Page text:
As we get closer to Election Day, and as marriage equality hangs in the balance in Minnesota, Maryland, Maine, and Washington, we turn to voices we trust.
It’s well known that there is religious opposition to marriage equality. The Roman Catholic hierarchy has been leading the charge in all four states to promote inequality. Several evangelical leaders have also been activists against marriage equality. However, more and more pro-LGBT voices of faith are leading the charge to pass marriage referenda, or at least stop the march of discrimination.
It has been well documented that despite the activism of the Roman Catholic hierarchy, actual Catholics are the most pro-LGBT people of any Christian denomination. And nowhere has that distinction been starker than during this campaign. Much (electronic and real) ink has been spilled trying to describe the Catholic voting bloc. In Maryland, one strong voice has been the leadership of New Ways Ministry. We have previously highlighted Sister Jeannine Gramick’s strong words while the Maryland legislature was passing the marriage equality. In the time since the issue was put on the ballot the whole organization has been writing, promoting, speaking, and leading Maryland Catholics to vote FOR Question 6. The other powerful faith voice for marriage equality comes from African-American faith leaders. NoWedge2012 is a campaign to reach out to African-American faith leaders who are supportive of marriage equality, or on the fence. The campaign has lifted up Black faith leaders like the Revs. Candy Holmes and Darlene Garner.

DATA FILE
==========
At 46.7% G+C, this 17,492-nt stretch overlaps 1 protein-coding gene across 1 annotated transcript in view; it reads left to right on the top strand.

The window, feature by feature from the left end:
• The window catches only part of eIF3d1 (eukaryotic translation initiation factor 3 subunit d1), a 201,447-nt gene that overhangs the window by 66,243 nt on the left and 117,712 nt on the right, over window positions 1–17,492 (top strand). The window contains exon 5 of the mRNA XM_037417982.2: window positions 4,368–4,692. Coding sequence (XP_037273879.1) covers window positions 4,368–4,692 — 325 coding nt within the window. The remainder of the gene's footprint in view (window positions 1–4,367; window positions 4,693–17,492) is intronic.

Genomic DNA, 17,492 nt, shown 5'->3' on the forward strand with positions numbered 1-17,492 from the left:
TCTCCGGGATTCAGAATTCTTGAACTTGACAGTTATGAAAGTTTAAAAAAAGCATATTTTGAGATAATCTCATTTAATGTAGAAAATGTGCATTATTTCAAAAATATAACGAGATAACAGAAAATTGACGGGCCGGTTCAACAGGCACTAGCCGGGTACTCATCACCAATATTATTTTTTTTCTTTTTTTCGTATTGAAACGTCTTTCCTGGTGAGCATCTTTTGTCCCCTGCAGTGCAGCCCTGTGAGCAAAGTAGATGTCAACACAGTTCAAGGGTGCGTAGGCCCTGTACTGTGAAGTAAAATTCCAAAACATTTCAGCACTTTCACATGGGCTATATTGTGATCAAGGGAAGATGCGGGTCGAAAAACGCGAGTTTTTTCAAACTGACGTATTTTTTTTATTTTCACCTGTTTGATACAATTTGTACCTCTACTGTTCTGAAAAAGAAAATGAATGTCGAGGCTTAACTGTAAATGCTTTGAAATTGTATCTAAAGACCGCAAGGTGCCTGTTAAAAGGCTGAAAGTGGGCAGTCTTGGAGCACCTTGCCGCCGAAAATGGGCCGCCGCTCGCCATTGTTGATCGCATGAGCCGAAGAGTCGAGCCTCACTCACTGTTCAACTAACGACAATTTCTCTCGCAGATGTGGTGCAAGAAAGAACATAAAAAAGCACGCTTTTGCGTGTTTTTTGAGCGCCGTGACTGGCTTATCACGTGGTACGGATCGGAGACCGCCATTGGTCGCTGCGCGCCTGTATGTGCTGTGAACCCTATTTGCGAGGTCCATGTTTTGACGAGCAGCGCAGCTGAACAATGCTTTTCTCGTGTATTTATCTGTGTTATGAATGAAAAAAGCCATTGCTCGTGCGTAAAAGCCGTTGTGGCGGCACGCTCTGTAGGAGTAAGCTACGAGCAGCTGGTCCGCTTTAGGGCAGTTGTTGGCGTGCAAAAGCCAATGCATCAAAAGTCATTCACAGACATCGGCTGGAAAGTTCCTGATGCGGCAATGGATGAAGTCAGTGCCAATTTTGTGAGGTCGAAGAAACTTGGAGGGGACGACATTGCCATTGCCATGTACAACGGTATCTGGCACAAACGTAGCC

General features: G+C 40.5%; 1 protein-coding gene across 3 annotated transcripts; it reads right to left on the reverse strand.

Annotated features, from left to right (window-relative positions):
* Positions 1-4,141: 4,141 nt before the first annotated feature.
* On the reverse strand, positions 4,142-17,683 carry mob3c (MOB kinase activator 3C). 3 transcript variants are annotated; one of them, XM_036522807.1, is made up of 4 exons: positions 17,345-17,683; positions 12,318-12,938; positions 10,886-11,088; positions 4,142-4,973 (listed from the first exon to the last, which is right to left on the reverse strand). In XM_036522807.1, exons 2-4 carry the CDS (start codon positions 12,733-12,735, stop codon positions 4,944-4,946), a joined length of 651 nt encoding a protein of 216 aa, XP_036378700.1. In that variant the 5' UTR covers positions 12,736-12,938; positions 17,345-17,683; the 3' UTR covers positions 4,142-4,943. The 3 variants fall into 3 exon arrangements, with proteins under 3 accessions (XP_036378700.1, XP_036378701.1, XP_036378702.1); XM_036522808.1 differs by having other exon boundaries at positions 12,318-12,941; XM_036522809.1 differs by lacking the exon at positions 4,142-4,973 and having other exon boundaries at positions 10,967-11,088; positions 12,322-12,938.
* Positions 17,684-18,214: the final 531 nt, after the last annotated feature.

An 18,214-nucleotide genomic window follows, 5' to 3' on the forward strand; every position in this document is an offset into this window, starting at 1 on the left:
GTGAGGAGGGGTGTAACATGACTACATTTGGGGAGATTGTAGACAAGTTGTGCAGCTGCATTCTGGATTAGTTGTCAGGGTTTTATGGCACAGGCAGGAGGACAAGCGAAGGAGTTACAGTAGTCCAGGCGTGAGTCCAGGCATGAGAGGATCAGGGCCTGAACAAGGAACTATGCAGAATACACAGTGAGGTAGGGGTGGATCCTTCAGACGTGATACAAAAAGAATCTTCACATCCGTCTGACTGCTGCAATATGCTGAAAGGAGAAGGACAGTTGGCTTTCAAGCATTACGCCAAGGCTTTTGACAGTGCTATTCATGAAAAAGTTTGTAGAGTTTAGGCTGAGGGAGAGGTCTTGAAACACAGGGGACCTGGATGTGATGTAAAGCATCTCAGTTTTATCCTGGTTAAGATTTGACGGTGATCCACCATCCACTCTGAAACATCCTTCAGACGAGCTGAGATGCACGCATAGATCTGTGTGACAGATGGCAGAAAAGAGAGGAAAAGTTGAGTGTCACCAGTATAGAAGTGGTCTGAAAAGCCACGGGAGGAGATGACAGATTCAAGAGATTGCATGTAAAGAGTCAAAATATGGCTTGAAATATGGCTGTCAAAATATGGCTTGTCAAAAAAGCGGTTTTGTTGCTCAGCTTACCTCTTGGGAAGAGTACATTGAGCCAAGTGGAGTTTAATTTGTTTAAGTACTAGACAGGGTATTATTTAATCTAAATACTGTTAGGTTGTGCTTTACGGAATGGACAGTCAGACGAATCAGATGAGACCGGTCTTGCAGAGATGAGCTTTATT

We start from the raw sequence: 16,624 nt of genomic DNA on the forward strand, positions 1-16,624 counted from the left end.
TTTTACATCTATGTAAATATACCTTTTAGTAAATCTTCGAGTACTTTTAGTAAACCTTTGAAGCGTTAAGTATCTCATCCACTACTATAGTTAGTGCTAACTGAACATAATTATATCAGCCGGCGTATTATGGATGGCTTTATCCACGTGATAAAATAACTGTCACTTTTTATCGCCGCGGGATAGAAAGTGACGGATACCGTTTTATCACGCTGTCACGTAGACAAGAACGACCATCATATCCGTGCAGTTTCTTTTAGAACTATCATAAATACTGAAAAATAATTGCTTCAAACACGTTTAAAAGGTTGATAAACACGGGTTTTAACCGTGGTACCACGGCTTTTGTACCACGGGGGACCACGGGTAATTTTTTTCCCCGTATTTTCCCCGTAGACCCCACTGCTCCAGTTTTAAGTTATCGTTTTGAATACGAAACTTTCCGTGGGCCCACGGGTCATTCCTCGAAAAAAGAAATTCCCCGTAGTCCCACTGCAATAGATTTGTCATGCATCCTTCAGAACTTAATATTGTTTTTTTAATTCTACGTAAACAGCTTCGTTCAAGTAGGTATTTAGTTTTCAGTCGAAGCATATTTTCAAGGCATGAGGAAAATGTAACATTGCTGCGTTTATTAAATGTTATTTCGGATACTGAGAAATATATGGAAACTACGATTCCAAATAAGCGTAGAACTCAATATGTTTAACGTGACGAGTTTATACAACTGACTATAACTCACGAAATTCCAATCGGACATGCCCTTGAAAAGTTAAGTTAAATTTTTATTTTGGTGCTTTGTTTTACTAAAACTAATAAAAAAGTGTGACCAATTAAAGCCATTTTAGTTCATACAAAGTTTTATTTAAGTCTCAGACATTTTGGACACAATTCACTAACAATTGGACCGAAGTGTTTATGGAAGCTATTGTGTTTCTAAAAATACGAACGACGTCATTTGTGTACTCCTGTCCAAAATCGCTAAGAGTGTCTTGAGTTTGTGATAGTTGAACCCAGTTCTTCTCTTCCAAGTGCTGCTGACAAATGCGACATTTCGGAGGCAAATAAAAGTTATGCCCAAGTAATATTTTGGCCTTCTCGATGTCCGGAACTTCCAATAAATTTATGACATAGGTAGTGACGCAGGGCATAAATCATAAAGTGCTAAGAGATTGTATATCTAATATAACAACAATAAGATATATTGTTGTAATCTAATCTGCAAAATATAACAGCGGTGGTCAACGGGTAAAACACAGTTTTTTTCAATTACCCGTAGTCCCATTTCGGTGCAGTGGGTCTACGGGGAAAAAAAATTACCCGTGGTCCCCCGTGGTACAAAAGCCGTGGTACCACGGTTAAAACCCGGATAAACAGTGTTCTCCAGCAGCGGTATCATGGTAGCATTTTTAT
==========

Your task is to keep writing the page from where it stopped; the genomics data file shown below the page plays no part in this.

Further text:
Another national figure, whose influence is felt most strongly in the debate over the Minnesota anti-marriage equality amendment, is Bishop Herbert Chilstrom, who is a retired bishop of Minnesota and the first Presiding Bishop of the Evangelical Lutheran Church in America. Last month, Bishop Chilstrom wrote an open letter in the Minneapolis Star Tribune, calling out the anti-LGBT activism of his Roman Catholic colleague, Archbishop John Nienstedt. Bishop Chilstrom has the ability to speak to Archbishop Nienstedt in a way that many of us cannot. They are contemporaries, or as Bishop Chilstrom put it, they “(stand) on level ground.” Bishop Chilstrom, and his wife Rev. Corrine, have also been featured in a last-minute push video for Minnesotans United for All Families, urging people to vote NO.
A broad coalition of faith leaders in Washington State has been vocal in promoting marriage equality. Revs. Darrell and Marshan Goodwin-Moultry, a gay clergy couple, have become the face of LGBT African-American Christians. Rev. J. Manny Santiago linked the unconstitutionality of the Defense of Marriage Act to his state's own struggle to recognize committed, loving couples. All of these faith leaders are asking Washingtonians to vote to APPROVE Referendum 74. Meanwhile, Rev. Monica Cosaro was featured on CBS Sunday Morning in August for her support for marriage equality.
The campaign in Maine has been guided by the work of the Religious Coalition Against Discrimination (RCAD), an interfaith of faith leaders who has been speaking out strongly in support of Question One. Marvin Ellison is a Christian ethics teacher and member of RCAD, who has spoken and written publically about his support for marriage equality. Additionally, Gene Robinson, the Episcopal Bishop of neighboring New Hampshire, has made appearances in Maine, along with his film, Love Free or Die. The entire coalition is asking people to vote YES on Question 1.
This year’s election cycle has certainly not been one in which religion is only on the anti-equality side. More and more, campaigns and advocates are listening to and promoting pro-LGBT religious voices. It is possible that this year, we may finally win marriage equality at the ballot box, in no small part to the voices of faith that call for fairness and equality under the law.
Do your part to help ensure marriage equality by visiting www.glaad.org/vote and learning how you can help voters in Minnesota, Maryland, Maine, and Washington ensure marriage equality, as well as how to ensure that thousands of transgender Americans can protect their vote.